As the fascinating debate continues in our pages over whether English schools are now outperforming Scotland's (p20), one thing is clear - they do things differently there. Take Teach First, the programme that parachutes remarkable graduates into tough inner-city schools, armed with a little bit of teaching practice and a lot of chutzpah. It would be derided in Scotland, but has won near-universal acclaim in England for its role in introducing talent to need (p8).
There is some dissent, inevitably so since Teach First carries with it an implicit suggestion that the old system has been found wanting. The short time graduates sign up for - two years - riles. It is easy to question the motives of high-fliers who flit out of schools as soon as they have won their compassionate wings (although 60 per cent now choose to stay). It is easy to brand them elitist. Too easy.
Much of this unease has nothing to do with Teach First per se, but reflects a fear that teacher training is becoming less predictable. There is no longer one path into the profession, but several. There is no longer an assumption that people have to commit to teaching for life to make a contribution. There is no longer such a thing as a typical teacher, but many types, some of whom have forsworn lucrative positions to teach.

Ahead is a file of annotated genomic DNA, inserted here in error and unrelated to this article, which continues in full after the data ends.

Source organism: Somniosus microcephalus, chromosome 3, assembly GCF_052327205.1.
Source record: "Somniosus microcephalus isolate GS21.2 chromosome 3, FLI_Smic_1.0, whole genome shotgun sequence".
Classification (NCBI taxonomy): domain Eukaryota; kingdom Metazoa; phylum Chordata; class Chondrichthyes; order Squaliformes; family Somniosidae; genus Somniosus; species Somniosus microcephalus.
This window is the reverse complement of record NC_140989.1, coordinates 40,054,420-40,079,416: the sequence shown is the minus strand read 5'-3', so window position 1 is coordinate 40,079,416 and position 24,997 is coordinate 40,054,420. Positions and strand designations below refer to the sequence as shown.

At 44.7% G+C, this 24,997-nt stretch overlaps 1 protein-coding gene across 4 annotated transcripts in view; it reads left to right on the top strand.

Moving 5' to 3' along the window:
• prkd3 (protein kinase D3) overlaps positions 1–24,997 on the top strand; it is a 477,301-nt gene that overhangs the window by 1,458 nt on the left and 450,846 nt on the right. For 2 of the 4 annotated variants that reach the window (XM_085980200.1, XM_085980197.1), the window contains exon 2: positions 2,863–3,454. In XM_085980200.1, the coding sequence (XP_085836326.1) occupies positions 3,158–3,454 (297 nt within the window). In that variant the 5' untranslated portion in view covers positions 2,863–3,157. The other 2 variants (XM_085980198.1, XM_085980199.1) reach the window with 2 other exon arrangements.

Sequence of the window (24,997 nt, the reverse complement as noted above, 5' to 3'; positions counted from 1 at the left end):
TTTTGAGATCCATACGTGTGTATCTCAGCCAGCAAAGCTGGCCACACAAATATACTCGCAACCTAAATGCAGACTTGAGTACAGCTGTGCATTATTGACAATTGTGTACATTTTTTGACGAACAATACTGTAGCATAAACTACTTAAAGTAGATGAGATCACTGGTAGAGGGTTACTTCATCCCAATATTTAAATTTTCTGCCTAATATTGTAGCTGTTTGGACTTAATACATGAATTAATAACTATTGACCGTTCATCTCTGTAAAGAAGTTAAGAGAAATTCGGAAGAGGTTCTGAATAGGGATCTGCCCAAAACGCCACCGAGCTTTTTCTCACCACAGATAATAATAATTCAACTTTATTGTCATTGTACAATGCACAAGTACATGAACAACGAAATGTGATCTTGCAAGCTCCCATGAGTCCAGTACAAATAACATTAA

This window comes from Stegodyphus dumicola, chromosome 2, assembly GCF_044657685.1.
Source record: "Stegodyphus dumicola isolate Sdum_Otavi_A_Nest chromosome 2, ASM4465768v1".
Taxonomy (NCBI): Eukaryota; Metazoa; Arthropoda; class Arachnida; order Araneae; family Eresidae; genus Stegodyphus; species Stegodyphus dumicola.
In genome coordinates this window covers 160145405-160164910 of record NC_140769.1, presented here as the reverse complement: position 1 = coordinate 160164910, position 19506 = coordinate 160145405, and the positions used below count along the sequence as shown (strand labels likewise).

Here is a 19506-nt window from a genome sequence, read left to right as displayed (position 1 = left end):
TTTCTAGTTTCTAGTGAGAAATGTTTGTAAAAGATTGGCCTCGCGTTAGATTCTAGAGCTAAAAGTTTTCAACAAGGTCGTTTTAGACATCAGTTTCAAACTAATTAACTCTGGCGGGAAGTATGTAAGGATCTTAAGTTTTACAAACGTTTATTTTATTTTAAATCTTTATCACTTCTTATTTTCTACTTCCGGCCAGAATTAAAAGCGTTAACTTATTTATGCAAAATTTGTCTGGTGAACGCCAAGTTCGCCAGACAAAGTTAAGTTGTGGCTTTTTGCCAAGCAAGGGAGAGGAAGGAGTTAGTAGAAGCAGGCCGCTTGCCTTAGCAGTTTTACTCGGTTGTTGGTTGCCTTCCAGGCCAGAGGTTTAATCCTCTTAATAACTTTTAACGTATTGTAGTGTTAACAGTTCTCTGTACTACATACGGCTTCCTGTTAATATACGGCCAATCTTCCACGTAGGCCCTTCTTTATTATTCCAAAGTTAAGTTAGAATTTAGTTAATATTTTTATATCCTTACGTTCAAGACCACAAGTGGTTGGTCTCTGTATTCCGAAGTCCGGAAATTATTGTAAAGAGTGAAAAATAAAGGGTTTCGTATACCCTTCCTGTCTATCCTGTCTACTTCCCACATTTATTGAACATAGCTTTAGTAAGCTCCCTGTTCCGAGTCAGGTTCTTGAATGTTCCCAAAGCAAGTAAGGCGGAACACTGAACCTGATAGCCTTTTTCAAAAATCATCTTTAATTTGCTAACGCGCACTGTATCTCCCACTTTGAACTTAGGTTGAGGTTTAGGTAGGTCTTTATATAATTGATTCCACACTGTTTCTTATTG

When teaching is the destination of choice for the brightest and the best, it can no longer be regarded as a safe, second-order career. The traditional system is surely strengthened by, and might possibly learn from, an alternative way of doing things. As the Teach First chief executive rightly observed, children are not all taught in the same way, so why should teachers be trained in the same way?